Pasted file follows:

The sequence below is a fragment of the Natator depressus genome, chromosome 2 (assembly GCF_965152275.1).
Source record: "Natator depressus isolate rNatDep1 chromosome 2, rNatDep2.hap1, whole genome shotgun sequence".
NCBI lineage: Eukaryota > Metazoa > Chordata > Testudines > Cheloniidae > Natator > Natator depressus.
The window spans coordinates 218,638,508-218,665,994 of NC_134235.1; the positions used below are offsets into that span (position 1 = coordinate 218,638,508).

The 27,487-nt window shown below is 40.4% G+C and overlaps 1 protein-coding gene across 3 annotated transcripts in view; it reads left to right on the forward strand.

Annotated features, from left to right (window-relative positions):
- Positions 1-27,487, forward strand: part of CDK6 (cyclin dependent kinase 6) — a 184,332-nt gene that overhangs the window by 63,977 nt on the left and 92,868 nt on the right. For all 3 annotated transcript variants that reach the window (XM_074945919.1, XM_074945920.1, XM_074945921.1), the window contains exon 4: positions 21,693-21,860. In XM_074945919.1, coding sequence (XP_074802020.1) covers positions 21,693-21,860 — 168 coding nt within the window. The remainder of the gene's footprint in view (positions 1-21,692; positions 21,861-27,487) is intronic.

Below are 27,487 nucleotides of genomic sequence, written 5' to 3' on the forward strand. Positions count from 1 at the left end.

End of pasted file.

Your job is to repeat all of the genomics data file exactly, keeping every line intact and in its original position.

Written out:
The sequence below is a fragment of the Natator depressus genome, chromosome 2 (assembly GCF_965152275.1).
Source record: "Natator depressus isolate rNatDep1 chromosome 2, rNatDep2.hap1, whole genome shotgun sequence".
NCBI lineage: Eukaryota > Metazoa > Chordata > Testudines > Cheloniidae > Natator > Natator depressus.
The window spans coordinates 218,638,508-218,665,994 of NC_134235.1; the positions used below are offsets into that span (position 1 = coordinate 218,638,508).

The 27,487-nt window shown below is 40.4% G+C and overlaps 1 protein-coding gene across 3 annotated transcripts in view; it reads left to right on the forward strand.

Annotated features, from left to right (window-relative positions):
- Positions 1-27,487, forward strand: part of CDK6 (cyclin dependent kinase 6) — a 184,332-nt gene that overhangs the window by 63,977 nt on the left and 92,868 nt on the right. For all 3 annotated transcript variants that reach the window (XM_074945919.1, XM_074945920.1, XM_074945921.1), the window contains exon 4: positions 21,693-21,860. In XM_074945919.1, coding sequence (XP_074802020.1) covers positions 21,693-21,860 — 168 coding nt within the window. The remainder of the gene's footprint in view (positions 1-21,692; positions 21,861-27,487) is intronic.

Below are 27,487 nucleotides of genomic sequence, written 5' to 3' on the forward strand. Positions count from 1 at the left end.